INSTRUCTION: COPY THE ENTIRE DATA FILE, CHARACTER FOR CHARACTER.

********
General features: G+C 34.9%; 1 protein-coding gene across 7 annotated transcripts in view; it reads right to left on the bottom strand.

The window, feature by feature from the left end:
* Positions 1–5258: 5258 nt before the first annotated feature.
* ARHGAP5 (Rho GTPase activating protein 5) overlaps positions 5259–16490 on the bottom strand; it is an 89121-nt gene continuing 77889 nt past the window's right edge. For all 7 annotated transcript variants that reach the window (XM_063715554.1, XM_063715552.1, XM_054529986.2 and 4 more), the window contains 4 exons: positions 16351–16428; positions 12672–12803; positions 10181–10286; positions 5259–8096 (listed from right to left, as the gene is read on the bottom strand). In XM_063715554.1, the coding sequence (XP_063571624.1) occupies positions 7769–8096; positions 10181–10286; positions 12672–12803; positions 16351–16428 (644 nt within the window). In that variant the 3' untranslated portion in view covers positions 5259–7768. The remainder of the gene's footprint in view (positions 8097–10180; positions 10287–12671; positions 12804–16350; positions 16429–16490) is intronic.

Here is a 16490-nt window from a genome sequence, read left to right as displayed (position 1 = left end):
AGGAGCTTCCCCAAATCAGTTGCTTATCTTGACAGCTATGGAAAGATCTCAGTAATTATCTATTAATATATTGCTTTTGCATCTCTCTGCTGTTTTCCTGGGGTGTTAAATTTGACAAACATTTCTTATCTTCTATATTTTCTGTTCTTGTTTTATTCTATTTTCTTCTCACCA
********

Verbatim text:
General features: G+C 34.9%; 1 protein-coding gene across 7 annotated transcripts in view; it reads right to left on the bottom strand.

The window, feature by feature from the left end:
* Positions 1–5258: 5258 nt before the first annotated feature.
* ARHGAP5 (Rho GTPase activating protein 5) overlaps positions 5259–16490 on the bottom strand; it is an 89121-nt gene continuing 77889 nt past the window's right edge. For all 7 annotated transcript variants that reach the window (XM_063715554.1, XM_063715552.1, XM_054529986.2 and 4 more), the window contains 4 exons: positions 16351–16428; positions 12672–12803; positions 10181–10286; positions 5259–8096 (listed from right to left, as the gene is read on the bottom strand). In XM_063715554.1, the coding sequence (XP_063571624.1) occupies positions 7769–8096; positions 10181–10286; positions 12672–12803; positions 16351–16428 (644 nt within the window). In that variant the 3' untranslated portion in view covers positions 5259–7768. The remainder of the gene's footprint in view (positions 8097–10180; positions 10287–12671; positions 12804–16350; positions 16429–16490) is intronic.

Here is a 16490-nt window from a genome sequence, read left to right as displayed (position 1 = left end):
AGGAGCTTCCCCAAATCAGTTGCTTATCTTGACAGCTATGGAAAGATCTCAGTAATTATCTATTAATATATTGCTTTTGCATCTCTCTGCTGTTTTCCTGGGGTGTTAAATTTGACAAACATTTCTTATCTTCTATATTTTCTGTTCTTGTTTTATTCTATTTTCTTCTCACCA